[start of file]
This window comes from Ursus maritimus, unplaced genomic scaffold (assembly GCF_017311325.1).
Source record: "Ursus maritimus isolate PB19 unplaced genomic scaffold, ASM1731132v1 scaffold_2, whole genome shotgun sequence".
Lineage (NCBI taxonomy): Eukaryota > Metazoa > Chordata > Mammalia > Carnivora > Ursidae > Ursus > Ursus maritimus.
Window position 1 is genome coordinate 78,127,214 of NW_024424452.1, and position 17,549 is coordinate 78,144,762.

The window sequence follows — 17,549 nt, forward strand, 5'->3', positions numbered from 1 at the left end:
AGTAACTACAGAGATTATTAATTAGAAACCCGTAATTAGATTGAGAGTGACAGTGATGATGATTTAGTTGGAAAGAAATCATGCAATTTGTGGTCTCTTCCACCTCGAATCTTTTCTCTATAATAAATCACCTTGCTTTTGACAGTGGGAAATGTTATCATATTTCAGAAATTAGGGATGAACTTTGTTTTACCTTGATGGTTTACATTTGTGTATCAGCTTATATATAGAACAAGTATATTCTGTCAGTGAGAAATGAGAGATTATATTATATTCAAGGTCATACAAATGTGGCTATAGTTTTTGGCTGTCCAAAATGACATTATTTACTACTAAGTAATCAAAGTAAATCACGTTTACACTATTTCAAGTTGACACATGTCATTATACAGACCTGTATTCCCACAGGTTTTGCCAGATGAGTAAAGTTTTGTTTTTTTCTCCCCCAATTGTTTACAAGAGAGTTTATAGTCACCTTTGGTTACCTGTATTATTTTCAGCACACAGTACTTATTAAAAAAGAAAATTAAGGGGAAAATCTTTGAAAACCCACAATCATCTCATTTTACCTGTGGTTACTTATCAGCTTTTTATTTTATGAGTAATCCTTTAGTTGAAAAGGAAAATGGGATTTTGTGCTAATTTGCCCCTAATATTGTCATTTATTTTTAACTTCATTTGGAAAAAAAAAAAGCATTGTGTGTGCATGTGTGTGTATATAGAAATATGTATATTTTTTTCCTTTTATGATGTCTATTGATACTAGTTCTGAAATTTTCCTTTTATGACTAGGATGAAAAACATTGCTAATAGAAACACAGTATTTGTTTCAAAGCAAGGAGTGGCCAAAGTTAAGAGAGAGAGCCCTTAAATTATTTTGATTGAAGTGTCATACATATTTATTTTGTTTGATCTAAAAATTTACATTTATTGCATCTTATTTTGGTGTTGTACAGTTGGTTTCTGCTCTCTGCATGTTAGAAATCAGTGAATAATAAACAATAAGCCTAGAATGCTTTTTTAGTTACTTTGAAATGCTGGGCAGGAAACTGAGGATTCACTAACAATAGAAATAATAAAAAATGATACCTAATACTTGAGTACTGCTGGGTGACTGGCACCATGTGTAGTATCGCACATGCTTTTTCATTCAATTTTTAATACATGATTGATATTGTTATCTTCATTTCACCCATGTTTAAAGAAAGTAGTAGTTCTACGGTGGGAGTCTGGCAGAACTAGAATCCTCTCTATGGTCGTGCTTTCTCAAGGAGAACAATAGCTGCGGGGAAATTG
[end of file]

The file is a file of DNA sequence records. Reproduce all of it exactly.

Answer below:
This window comes from Ursus maritimus, unplaced genomic scaffold (assembly GCF_017311325.1).
Source record: "Ursus maritimus isolate PB19 unplaced genomic scaffold, ASM1731132v1 scaffold_2, whole genome shotgun sequence".
Lineage (NCBI taxonomy): Eukaryota > Metazoa > Chordata > Mammalia > Carnivora > Ursidae > Ursus > Ursus maritimus.
Window position 1 is genome coordinate 78,127,214 of NW_024424452.1, and position 17,549 is coordinate 78,144,762.

The window sequence follows — 17,549 nt, forward strand, 5'->3', positions numbered from 1 at the left end:
AGTAACTACAGAGATTATTAATTAGAAACCCGTAATTAGATTGAGAGTGACAGTGATGATGATTTAGTTGGAAAGAAATCATGCAATTTGTGGTCTCTTCCACCTCGAATCTTTTCTCTATAATAAATCACCTTGCTTTTGACAGTGGGAAATGTTATCATATTTCAGAAATTAGGGATGAACTTTGTTTTACCTTGATGGTTTACATTTGTGTATCAGCTTATATATAGAACAAGTATATTCTGTCAGTGAGAAATGAGAGATTATATTATATTCAAGGTCATACAAATGTGGCTATAGTTTTTGGCTGTCCAAAATGACATTATTTACTACTAAGTAATCAAAGTAAATCACGTTTACACTATTTCAAGTTGACACATGTCATTATACAGACCTGTATTCCCACAGGTTTTGCCAGATGAGTAAAGTTTTGTTTTTTTCTCCCCCAATTGTTTACAAGAGAGTTTATAGTCACCTTTGGTTACCTGTATTATTTTCAGCACACAGTACTTATTAAAAAAGAAAATTAAGGGGAAAATCTTTGAAAACCCACAATCATCTCATTTTACCTGTGGTTACTTATCAGCTTTTTATTTTATGAGTAATCCTTTAGTTGAAAAGGAAAATGGGATTTTGTGCTAATTTGCCCCTAATATTGTCATTTATTTTTAACTTCATTTGGAAAAAAAAAAAGCATTGTGTGTGCATGTGTGTGTATATAGAAATATGTATATTTTTTTCCTTTTATGATGTCTATTGATACTAGTTCTGAAATTTTCCTTTTATGACTAGGATGAAAAACATTGCTAATAGAAACACAGTATTTGTTTCAAAGCAAGGAGTGGCCAAAGTTAAGAGAGAGAGCCCTTAAATTATTTTGATTGAAGTGTCATACATATTTATTTTGTTTGATCTAAAAATTTACATTTATTGCATCTTATTTTGGTGTTGTACAGTTGGTTTCTGCTCTCTGCATGTTAGAAATCAGTGAATAATAAACAATAAGCCTAGAATGCTTTTTTAGTTACTTTGAAATGCTGGGCAGGAAACTGAGGATTCACTAACAATAGAAATAATAAAAAATGATACCTAATACTTGAGTACTGCTGGGTGACTGGCACCATGTGTAGTATCGCACATGCTTTTTCATTCAATTTTTAATACATGATTGATATTGTTATCTTCATTTCACCCATGTTTAAAGAAAGTAGTAGTTCTACGGTGGGAGTCTGGCAGAACTAGAATCCTCTCTATGGTCGTGCTTTCTCAAGGAGAACAATAGCTGCGGGGAAATTG